The British Columbia Atlas of Wellness
Review By Neil Hanlon
November 4, 2013
BC Studies no. 159 Autumn 2008 | p. 160-2
Maps and atlases have acquired a mystique in the lore of public health since the publication of Dr. John Snow’s famous cholera map of London in the mid-nineteenth century. Somewhere along the way, a notion emerged that mapping disease events had led to major breakthroughs in understanding and containing communicable disease transmission. In practice, maps have rarely, if ever, achieved such heroic feats. More often they are employed, and at times manipulated, to make a point. Such was the case with Snow’s map, which did not appear in his original and groundbreaking study of cholera but, instead, was added to the second edition in 1854 to reinforce his contention that cholera is a water-borne disease. In any case, maps have since become popular tools of communication for health practitioners, planners, and researchers, and atlases of disease and health outcomes continue to appear on a regular basis.
British Columbia has been the setting of a number of health atlases over the past two decades. These collections have now moved well beyond a preoccupation with illness and mortality to include such topics as the distribution of health care personnel and resources, variations in service utilization, and the mapping of social conditions known to influence health outcomes. Noteworthy examples include the two editions of The BC Health Atlas, which successfully integrate epidemiological methods, community health concepts, and cartographic techniques (McGrail and Schaub 2002; McGrail, Schaub, and Black 2004).
Into this crowded landscape enters the first edition of The British Columbia Atlas of Wellness. The work is co-edited by Leslie Foster, a veteran of the BC health atlas scene, and Peter Keller, who is internationally renowned for his work in cartography and geographic information systems. With contributions from a wide range of scholars and consultants, the Atlas contains more than 270 maps and over 120 indicators of wellness. Chapter 1 outlines the goals of the Atlas and its origins as the progeny of the provincial government’s ActNow BC initiative. Chapter 2 summarizes various definitions and dimensions of wellness from the literature. Chapter 3 offers information about data sources, tips for interpreting the maps and measures, and the obligatory cautionary notes about the data and mapping techniques employed. Chapter 4 provides an overview of diverse socio-demographic and physical geographic characteristics across the province. Maps of wellness indicators, the main attraction, are presented in the seven sections of Chapter 5, comprising approximately 150 of the book’s 235 pages. The final chapter combines a number of the indicators in a series of summary maps intended to benchmark areas achieving “best wellness” (209) results.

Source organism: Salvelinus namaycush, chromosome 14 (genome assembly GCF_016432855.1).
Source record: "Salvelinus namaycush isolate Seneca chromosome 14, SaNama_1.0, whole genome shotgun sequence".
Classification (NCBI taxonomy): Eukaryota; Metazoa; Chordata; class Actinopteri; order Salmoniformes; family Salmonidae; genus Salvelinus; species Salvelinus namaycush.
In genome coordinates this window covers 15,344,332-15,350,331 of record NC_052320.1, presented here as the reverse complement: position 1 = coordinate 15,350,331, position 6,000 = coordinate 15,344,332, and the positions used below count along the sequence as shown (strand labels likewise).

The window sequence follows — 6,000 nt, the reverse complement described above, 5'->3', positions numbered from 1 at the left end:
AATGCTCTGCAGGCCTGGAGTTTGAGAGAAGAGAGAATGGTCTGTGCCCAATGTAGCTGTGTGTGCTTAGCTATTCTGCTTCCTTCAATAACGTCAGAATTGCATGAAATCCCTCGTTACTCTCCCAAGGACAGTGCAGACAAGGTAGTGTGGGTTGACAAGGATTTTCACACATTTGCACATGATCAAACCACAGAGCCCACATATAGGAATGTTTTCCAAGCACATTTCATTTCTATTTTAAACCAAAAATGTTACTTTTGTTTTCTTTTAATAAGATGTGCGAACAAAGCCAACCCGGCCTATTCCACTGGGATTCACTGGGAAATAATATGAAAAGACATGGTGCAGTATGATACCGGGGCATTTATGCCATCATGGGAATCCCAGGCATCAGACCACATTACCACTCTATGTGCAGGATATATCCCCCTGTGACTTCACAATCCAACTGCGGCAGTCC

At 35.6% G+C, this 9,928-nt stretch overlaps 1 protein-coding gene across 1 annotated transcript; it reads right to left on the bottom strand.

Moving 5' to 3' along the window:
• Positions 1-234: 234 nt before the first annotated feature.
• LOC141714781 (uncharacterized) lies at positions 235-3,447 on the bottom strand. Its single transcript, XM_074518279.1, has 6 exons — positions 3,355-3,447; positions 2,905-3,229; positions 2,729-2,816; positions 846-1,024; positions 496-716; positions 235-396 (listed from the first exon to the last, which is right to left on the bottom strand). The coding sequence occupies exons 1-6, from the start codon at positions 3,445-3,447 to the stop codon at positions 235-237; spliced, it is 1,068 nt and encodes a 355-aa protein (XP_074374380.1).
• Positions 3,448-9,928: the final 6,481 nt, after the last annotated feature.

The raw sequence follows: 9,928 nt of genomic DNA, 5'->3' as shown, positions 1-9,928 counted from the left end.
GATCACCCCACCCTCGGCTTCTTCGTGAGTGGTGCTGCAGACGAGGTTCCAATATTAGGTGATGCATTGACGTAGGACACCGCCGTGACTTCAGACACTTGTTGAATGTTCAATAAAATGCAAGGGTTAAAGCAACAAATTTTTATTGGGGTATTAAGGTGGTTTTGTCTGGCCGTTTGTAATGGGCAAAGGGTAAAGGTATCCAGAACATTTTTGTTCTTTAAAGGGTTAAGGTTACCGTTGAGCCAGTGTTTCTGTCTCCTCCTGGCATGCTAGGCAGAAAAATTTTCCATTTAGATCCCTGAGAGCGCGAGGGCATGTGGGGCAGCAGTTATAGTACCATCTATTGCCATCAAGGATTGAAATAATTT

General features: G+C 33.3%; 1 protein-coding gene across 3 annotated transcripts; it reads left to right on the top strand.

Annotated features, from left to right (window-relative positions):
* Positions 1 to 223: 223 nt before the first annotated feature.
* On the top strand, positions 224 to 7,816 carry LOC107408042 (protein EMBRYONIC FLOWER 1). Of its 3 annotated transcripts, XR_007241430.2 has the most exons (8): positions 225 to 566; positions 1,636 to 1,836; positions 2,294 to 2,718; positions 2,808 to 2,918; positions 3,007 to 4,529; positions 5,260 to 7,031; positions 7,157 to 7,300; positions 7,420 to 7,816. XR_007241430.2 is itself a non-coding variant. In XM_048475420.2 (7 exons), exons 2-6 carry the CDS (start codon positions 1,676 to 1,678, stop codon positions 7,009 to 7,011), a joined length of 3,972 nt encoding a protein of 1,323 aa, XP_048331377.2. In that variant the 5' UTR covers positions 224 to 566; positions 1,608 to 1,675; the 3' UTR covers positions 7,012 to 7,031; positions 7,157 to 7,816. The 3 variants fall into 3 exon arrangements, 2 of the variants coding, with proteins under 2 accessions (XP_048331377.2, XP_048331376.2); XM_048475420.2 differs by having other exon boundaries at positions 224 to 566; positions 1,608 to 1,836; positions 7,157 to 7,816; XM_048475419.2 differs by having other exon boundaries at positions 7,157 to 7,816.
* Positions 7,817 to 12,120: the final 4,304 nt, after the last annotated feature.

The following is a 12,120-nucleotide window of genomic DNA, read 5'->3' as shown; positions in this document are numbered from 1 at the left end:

The maps themselves are highly legible, technically sound, but by no means dazzling. All are printed in colour, although the choice of palette, ranging from forest green, representing the most positive results, to a clay red at the other end of the spectrum, may not appeal to everyone. Most employ Health Service Delivery Areas (HSDAS), the major administrative sub-units of the province’s regional health boards, as the basic geographic unit of analysis. This selection was made primarily to enable the use of data from the 2005 cycle of Statistic Canada’s Canadian Community Health Survey, whose sample sizes are too small to permit a more local level of analysis. While such a choice is understandable, the HSDAS are a tad large to serve as a basis for discussion about local-level action to promote wellness.